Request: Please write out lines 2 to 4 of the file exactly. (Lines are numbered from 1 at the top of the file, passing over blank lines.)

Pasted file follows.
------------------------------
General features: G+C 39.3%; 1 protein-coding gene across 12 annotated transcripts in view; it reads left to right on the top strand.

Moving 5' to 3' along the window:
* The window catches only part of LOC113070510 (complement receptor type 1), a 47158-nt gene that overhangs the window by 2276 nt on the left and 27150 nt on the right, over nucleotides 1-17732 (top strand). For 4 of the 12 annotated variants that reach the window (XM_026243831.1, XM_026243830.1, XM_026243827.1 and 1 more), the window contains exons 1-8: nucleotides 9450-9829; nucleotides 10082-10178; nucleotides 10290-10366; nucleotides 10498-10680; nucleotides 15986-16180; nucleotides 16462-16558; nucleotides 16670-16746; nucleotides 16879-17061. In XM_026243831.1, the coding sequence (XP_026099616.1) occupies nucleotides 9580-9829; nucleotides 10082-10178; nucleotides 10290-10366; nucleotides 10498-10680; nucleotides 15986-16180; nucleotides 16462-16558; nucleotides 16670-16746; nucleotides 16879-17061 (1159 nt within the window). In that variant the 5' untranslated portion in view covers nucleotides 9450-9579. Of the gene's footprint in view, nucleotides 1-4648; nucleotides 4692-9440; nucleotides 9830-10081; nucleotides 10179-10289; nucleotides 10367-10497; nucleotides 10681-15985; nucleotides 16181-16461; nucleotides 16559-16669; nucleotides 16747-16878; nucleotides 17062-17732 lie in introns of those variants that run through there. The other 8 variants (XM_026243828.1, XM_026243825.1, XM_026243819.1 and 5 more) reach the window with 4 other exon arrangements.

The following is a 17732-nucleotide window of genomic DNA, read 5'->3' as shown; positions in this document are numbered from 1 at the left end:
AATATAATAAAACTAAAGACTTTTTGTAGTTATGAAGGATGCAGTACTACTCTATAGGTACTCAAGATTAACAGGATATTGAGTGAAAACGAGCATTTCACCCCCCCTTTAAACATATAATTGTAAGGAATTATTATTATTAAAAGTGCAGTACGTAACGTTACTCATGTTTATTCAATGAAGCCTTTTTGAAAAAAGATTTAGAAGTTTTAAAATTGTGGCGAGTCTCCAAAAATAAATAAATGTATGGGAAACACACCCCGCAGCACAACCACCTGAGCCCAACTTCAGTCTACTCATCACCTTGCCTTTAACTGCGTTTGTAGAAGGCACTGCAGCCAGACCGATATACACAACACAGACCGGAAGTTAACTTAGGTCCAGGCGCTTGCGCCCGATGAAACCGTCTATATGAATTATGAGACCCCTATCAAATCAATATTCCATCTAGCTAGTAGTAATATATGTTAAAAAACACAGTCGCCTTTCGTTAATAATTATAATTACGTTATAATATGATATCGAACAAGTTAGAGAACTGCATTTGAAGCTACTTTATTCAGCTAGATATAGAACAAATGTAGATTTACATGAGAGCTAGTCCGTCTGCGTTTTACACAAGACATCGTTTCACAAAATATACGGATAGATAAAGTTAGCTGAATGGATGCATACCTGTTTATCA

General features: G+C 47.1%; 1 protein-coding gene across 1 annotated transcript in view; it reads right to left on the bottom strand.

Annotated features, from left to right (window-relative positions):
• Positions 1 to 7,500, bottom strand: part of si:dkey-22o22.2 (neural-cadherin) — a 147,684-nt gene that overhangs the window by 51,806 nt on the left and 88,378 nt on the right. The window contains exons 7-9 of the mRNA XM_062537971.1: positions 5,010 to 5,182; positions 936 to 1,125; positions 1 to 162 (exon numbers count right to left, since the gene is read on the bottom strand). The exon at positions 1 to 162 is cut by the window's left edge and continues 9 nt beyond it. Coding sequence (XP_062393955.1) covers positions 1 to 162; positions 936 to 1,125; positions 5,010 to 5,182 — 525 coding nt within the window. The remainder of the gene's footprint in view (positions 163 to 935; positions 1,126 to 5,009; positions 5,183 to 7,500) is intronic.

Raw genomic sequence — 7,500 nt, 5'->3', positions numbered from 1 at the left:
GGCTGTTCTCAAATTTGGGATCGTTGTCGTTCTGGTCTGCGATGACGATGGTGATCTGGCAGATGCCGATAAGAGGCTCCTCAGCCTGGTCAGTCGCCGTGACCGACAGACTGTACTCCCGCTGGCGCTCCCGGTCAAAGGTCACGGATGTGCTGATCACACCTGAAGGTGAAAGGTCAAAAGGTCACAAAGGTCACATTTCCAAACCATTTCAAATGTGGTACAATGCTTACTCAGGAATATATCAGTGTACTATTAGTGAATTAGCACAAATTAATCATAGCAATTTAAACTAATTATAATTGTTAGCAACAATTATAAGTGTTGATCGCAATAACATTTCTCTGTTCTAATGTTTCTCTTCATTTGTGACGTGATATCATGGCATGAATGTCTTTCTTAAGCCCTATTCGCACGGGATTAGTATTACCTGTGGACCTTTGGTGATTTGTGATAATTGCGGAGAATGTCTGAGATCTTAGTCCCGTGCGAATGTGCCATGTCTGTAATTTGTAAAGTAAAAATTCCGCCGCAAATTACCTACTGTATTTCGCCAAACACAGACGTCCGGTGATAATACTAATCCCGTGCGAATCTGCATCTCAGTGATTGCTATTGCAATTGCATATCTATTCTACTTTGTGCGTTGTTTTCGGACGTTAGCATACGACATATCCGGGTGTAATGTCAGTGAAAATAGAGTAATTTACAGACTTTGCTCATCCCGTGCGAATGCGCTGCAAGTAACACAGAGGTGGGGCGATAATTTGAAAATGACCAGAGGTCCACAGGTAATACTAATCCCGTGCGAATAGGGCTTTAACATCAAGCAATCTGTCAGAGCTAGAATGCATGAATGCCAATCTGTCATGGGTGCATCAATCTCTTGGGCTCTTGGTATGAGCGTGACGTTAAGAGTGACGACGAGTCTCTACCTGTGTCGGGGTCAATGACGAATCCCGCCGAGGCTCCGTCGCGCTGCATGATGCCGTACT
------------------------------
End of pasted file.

Moving 5' to 3' along the window:
* The window catches only part of LOC113070510 (complement receptor type 1), a 47158-nt gene that overhangs the window by 2276 nt on the left and 27150 nt on the right, over nucleotides 1-17732 (top strand). For 4 of the 12 annotated variants that reach the window (XM_026243831.1, XM_026243830.1, XM_026243827.1 and 1 more), the window contains exons 1-8: nucleotides 9450-9829; nucleotides 10082-10178; nucleotides 10290-10366; nucleotides 10498-10680; nucleotides 15986-16180; nucleotides 16462-16558; nucleotides 16670-16746; nucleotides 16879-17061. In XM_026243831.1, the coding sequence (XP_026099616.1) occupies nucleotides 9580-9829; nucleotides 10082-10178; nucleotides 10290-10366; nucleotides 10498-10680; nucleotides 15986-16180; nucleotides 16462-16558; nucleotides 16670-16746; nucleotides 16879-17061 (1159 nt within the window). In that variant the 5' untranslated portion in view covers nucleotides 9450-9579. Of the gene's footprint in view, nucleotides 1-4648; nucleotides 4692-9440; nucleotides 9830-10081; nucleotides 10179-10289; nucleotides 10367-10497; nucleotides 10681-15985; nucleotides 16181-16461; nucleotides 16559-16669; nucleotides 16747-16878; nucleotides 17062-17732 lie in introns of those variants that run through there. The other 8 variants (XM_026243828.1, XM_026243825.1, XM_026243819.1 and 5 more) reach the window with 4 other exon arrangements.

The following is a 17732-nucleotide window of genomic DNA, read 5'->3' as shown; positions in this document are numbered from 1 at the left end: